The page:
Prior to the first game after the last international break finished (Watford at home), there was optimism flying around the Black Country as Nuno Santo’s side were taking the Premier League by storm. Since then, we’ve lost three on the bounce for various reasons and we play the last game tomorrow before another international break against a side who are unbeaten in 15 games in all competitions. Even if we do fail to collect anything in North London, all is not lost. We can’t be any lower than 12th before the next round of fixtures kick off in two weeks in time and if you offered that to any Wolves fan at the beginning of the season, they would’ve bitten your arm off.
Saying that, it would be typical Wolves to lose to Watford, Brighton and Spurs in the manner that we did and then get a positive result at high-flying Arsenal. So far this season, Arsenal’s 11 games have had 39 goals whereas ours have only had 23 and five of those came last weekend, so something is going to have to change. Comparison wise, the best game to look at, as it was last week, is the Watford game. Arsenal may well have come away with all three points against Javi Gracia’s side, but that’s not to say they were without fault. It’s precisely that, that we are going to be looking at.
A New Old-Fashioned
Formations seem to come and go in cycles, don’t you think? In recent years we’ve seen 4-2-3-1/3-4-3/4-3-3 formations populating most of the Premier League. Chelsea always seem to be the catalyst as when Conte took over, everyone sort of looked up and thought, oh I fancy a bit of the 3-4-3. Now, with Sarri in charge, many people are having the same thoughts regarding the 4-3-3 formation that is being played. Not Unai Emery, though. The Spaniard has disregarded the more-fancied three at the back and stuck with the formation that took over several years ago, the 4-2-3-1.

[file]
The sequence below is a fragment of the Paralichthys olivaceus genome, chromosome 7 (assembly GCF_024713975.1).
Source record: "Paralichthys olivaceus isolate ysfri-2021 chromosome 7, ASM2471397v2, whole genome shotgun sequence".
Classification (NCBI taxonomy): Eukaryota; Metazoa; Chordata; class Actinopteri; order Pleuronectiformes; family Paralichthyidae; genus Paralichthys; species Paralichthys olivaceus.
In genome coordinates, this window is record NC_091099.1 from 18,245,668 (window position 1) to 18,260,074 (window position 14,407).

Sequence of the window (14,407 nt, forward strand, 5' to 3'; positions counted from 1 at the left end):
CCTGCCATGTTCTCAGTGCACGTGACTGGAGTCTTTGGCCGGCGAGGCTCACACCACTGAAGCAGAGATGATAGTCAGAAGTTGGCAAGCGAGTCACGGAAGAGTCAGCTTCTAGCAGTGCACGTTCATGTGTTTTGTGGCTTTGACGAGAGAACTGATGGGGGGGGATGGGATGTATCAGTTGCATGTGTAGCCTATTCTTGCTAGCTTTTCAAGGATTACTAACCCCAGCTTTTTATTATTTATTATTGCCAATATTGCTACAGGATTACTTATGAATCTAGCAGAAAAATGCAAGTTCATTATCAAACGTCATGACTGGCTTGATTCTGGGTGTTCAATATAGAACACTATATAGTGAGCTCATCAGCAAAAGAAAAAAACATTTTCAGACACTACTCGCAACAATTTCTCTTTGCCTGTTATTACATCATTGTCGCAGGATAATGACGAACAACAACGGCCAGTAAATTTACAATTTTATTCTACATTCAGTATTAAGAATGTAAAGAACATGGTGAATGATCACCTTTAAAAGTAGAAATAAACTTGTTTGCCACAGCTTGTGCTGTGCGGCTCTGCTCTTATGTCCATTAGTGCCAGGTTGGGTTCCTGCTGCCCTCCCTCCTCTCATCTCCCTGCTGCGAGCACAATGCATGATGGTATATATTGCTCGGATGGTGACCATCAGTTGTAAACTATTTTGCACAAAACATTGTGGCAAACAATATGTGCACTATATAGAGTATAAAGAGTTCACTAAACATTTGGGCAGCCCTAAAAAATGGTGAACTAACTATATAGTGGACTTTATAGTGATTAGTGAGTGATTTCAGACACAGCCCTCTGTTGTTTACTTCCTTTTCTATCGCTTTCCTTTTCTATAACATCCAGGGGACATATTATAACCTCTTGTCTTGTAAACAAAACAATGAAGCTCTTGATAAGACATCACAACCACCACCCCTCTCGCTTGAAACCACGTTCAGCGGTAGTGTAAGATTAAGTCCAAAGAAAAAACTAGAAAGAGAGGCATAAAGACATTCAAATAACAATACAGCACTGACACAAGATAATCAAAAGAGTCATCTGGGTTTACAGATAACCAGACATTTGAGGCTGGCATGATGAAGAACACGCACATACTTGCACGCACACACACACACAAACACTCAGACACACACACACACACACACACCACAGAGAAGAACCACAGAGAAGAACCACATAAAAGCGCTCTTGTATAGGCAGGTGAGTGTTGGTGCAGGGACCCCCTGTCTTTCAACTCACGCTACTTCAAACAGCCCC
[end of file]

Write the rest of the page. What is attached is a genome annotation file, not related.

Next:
Lacazette, Aubayemang and Ozil are three headliners in this Arsenal side, but are they the most important cogs? I don’t think so. Without Lucas Torreira and Granit Xhaka, it would be fascinating to see how far down the table they would be because they’re often there to tidy up after others. By the same token, both of them have a temper, so if we can get under their skin early doors and rile them up, we could find ourselves 11 vs 10.
Despite both of them being good players, they are not without their flaws and if we can bypass the pair of them in one swoop, we are laughing. The above image is from a long punt upfield from the Watford keeper, the first and second ball are pinged about before this situation arises.
Patience Breeds Gaps
With the ball approaching Deeney, for some unknown reason, both Torreira and Xhaka think its a good idea to close the ball down. Fortunately for them, in this instance, it was without consequence. With our wide players’ tendency to cut inside, if we can shift the ball quick enough, we could potentially see ourselves in a 4 vs 4 situation. It might not happen in the first minute, it might not happen in the first half, but there will be a gap at some point. When it appears, we need to take full advantage.
Another angle we can explore to get the all-important first goal and something, like most weeks, that will be huge for us are counter attacks. When Arsenal attack, they do so in numbers which often leaves just the two centre-backs to prevent anything, should the possession turnover. Bellerin’s pace helps out a lot, but could Bellerin beat Traore in a foot race? I don’t think so. So, if we end up in the below scenario, we could have a golden opportunity on our hands.
We Will Have At Least One Chance To Expose Arsenal